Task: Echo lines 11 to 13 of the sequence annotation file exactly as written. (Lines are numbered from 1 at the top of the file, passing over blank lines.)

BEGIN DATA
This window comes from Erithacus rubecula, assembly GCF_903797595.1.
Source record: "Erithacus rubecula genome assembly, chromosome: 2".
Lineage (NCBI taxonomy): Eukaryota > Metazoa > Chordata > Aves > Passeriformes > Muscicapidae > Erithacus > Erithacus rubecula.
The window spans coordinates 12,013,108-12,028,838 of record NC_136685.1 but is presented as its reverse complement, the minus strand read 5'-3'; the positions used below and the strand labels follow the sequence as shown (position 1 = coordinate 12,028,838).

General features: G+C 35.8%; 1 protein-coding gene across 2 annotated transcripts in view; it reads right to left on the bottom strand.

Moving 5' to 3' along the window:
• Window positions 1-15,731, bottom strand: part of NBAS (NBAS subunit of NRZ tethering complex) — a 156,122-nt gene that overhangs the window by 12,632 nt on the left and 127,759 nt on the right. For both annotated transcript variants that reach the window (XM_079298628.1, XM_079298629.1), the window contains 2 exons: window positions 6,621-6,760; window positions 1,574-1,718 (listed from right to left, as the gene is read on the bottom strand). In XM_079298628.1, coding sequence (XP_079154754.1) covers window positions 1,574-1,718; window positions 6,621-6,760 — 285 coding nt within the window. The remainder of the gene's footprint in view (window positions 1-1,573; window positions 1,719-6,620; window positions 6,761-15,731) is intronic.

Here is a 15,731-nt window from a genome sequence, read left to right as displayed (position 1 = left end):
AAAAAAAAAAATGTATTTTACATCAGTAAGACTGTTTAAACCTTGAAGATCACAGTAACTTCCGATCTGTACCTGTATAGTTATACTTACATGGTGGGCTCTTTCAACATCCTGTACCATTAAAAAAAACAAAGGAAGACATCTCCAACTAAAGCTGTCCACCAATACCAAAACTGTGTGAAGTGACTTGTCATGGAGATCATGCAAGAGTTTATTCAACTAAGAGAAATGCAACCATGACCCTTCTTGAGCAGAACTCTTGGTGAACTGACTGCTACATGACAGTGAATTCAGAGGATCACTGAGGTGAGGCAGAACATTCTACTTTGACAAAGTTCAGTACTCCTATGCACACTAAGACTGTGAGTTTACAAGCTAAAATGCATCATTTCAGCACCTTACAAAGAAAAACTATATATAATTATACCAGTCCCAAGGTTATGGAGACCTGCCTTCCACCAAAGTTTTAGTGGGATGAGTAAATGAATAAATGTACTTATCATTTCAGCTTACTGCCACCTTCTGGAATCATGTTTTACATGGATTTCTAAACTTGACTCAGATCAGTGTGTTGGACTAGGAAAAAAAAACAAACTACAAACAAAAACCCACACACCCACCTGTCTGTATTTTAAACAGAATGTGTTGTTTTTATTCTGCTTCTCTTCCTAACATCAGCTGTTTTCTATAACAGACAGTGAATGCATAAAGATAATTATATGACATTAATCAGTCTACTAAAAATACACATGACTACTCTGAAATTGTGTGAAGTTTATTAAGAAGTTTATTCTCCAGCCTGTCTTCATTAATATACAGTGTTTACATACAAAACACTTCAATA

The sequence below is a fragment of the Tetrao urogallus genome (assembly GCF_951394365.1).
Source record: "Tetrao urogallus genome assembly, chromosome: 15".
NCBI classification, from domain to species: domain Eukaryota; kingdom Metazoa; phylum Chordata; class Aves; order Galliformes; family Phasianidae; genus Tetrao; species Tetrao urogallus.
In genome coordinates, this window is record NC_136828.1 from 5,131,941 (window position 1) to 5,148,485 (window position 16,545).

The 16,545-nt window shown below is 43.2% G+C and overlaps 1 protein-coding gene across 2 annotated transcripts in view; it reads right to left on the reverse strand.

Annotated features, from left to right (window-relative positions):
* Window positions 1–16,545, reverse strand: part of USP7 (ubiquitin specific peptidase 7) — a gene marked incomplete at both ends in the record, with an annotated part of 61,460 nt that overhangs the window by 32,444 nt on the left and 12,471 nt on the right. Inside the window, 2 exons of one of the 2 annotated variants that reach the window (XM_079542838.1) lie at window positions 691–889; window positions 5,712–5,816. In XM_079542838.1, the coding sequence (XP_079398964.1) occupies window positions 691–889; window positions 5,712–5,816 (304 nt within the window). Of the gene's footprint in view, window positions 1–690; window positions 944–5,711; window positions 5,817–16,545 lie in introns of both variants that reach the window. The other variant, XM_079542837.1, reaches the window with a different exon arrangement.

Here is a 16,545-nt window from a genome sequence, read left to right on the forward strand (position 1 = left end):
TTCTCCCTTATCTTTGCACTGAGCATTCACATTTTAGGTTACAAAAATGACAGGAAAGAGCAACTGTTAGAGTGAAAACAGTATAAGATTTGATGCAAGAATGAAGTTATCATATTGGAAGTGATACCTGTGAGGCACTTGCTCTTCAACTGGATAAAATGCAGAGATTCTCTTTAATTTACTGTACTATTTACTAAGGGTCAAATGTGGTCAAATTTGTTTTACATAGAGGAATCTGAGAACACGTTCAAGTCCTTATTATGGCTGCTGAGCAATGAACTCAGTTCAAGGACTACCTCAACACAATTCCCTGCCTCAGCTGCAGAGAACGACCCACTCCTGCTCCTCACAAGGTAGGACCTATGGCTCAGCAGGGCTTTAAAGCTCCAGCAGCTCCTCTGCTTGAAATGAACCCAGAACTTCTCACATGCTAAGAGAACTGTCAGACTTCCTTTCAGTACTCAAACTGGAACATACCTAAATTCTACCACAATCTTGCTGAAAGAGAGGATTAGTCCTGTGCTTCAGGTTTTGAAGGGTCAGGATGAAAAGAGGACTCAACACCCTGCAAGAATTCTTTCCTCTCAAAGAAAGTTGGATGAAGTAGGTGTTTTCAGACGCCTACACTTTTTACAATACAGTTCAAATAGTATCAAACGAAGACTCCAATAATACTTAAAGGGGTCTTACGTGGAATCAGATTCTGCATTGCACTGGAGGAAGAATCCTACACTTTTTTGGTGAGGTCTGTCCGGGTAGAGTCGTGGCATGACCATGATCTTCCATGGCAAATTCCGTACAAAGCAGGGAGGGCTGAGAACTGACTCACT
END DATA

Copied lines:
Source record: "Tetrao urogallus genome assembly, chromosome: 15".
NCBI classification, from domain to species: domain Eukaryota; kingdom Metazoa; phylum Chordata; class Aves; order Galliformes; family Phasianidae; genus Tetrao; species Tetrao urogallus.
In genome coordinates, this window is record NC_136828.1 from 5,131,941 (window position 1) to 5,148,485 (window position 16,545).